What practical steps can classrooms take to promote the closing of the attainment gap?
What is the attainment gap?
A gap in educational performance or achievement between subgroups of students, especially on basis of socioeconomic status, ethnicity/race, gender, special educational needs and disability is called the attainment gap. For state-funded schools in the UK, this way of measuring outcomes for children has become an important metric. Accountability measures including pupil premium funding mean that English schools need to demonstrate how specific activities for children are helping poorer pupils catch up. Education providers have to show how they are promoting equality and advancing the life chances of those who are most vulnerable in society.
The average learning loss during the pandemic school closures was more significant for children from poor backgrounds. This learning gap between different cohorts of pupils showed how schools can transform children's lives. The academic activities that are coordinated in school settings help students overcome the barrier to learning outcomes they would face without appropriate interventions. The Education Endowment Foundation provide schools with information about the evidence-based approaches that can have a profound positive impact on a child's education. And this article, we will look at how state-funded schools can maximise the impact they can have on the most vulnerable students.
What are the factors affecting attainment in education?
There are many factors affecting attainment in education. Issues with nutrition, housing, clothing and transport affect access to education and impact a student’s ability to learn. The cost associated with resources, school trips, uniforms, and other extras further enhance inequalities, as well as access to computer devices and the internet.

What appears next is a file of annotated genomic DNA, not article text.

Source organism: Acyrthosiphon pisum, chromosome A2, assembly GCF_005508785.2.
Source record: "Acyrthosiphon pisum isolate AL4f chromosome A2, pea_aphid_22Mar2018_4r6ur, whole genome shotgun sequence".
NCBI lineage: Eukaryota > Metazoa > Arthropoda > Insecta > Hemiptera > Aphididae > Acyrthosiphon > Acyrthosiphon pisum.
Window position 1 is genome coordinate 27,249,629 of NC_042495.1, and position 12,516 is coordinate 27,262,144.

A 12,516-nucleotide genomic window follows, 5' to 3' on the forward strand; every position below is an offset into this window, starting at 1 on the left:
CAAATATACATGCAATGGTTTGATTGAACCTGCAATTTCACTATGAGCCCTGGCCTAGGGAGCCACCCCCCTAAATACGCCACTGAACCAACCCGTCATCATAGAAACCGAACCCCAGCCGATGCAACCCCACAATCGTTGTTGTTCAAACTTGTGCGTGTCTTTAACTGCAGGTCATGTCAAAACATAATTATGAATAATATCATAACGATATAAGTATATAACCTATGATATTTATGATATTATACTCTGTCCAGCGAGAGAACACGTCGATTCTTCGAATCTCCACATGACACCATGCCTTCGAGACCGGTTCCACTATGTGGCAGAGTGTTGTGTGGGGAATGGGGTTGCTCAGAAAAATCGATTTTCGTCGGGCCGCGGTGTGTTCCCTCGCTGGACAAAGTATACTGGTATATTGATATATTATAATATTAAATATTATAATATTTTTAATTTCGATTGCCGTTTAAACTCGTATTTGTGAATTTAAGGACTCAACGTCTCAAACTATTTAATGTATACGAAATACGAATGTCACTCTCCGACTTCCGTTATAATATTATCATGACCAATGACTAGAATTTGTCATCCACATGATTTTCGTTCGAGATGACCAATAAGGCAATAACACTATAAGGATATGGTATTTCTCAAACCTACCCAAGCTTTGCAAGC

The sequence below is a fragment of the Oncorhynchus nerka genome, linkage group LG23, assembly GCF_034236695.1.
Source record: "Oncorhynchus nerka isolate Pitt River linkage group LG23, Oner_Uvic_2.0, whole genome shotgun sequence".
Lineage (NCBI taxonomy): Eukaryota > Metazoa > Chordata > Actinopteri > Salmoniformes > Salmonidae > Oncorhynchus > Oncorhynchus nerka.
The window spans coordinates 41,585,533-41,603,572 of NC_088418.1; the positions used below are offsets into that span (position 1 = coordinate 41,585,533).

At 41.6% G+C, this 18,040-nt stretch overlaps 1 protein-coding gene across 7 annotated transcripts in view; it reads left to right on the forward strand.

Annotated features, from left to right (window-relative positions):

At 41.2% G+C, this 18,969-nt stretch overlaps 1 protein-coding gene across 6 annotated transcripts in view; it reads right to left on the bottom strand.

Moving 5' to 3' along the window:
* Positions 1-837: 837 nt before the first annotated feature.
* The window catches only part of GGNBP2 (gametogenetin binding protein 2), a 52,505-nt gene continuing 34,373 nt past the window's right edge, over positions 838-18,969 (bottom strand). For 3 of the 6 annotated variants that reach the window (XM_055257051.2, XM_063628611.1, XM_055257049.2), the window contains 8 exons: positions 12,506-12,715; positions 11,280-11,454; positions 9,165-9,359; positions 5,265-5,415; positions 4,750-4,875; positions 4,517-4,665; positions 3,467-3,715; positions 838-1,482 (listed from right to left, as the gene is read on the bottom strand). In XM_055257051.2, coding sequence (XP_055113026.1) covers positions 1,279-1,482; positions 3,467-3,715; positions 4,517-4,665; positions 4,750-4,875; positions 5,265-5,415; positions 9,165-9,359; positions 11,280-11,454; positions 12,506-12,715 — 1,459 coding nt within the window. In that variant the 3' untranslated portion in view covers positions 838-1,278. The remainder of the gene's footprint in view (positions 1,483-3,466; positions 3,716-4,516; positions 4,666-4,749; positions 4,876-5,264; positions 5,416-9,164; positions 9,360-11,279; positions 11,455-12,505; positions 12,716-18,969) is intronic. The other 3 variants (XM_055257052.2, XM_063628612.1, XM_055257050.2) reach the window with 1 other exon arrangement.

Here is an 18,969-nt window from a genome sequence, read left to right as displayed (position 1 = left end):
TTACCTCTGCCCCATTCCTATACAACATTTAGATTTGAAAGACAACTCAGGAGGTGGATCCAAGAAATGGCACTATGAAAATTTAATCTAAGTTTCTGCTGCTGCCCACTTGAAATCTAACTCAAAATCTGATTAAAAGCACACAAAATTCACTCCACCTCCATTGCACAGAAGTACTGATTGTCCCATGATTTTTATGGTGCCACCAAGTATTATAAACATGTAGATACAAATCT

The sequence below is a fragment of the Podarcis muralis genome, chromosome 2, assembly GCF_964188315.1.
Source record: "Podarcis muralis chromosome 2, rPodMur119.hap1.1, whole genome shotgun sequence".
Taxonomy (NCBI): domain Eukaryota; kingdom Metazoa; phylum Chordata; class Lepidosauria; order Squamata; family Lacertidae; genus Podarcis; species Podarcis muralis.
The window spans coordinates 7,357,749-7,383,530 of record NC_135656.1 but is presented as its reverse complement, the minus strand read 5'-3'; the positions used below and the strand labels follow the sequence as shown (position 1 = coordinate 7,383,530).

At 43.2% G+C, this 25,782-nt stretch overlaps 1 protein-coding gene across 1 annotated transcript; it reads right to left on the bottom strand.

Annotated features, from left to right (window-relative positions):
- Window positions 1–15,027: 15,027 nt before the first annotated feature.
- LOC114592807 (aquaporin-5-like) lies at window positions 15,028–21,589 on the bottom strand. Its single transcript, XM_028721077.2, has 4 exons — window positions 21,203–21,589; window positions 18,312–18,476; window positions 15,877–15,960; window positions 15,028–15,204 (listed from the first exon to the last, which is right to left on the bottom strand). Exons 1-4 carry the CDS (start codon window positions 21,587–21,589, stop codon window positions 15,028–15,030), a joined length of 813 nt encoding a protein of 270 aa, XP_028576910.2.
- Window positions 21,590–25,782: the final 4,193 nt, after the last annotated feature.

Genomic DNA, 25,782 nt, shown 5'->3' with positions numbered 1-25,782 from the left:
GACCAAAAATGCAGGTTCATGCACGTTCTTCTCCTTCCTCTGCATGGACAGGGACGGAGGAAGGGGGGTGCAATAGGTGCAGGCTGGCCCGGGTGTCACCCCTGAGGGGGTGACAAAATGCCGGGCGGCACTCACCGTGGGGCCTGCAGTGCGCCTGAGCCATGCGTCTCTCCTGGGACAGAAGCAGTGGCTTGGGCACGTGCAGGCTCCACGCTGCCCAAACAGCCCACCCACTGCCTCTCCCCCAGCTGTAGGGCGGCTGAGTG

The difference in funding levels for schools also indicates that the schooling experience of students from deprived areas is with less experienced teachers and is not as well-resourced.
The largest attainment gap exists between young people and children eligible for free school meals and those having special educational needs. Free school meals are the largest indicator of economic disadvantage. The attainment gap between children starts during the early educational years and is already apparent when children reach age 5.
What contributes to the attainment gap between students?
Persistent poverty is a significant aspect contributing to the educational attainment gap between students. Children belonging to low-income households are more likely to have adverse educational outcomes.
Also, empirical evidence highlights increasing educational inequality amongst ethnic groups as a significant barrier to learning outcomes. This article won't be focused on this area but if you want to look at the data sets that the UK government hold on this area you might want to explore this article. The data measures compare the outcomes of black students, white students and Asian students at GCSE level.
Geographical location has a role to play. The geographical location of schools may cause some issues in educational outcomes including; an increase in the dropout rate, low achievement, poor attendance, and several other social problems.
Standardized testing may lead to an increasing attainment gap between pupils. Negative consequences of standardised assessment may include the loss of learning opportunities due to testing preparation, limited curriculum to concentrate on tested standards, and the stigmatization of schools and students as failing or in need of intervention on basis of inaccurate interpretations of what assessment scores indicate.
Limiting beliefs about pupils' competency may lead to an attainment gap between children. Teacher expectations have a huge impact on student attainment. Teacher expectations are frequently a self-fulfilling prophecy. It is critical for struggling students. According to Jon Saphier (2016) “Students are greatly affected by the messages they receive about their abilities, from the important people in their lives. Teachers' opinions about learners’ ability may be unconsciously conveyed through teachers' tone of voice, body language, behaviour and choice of words.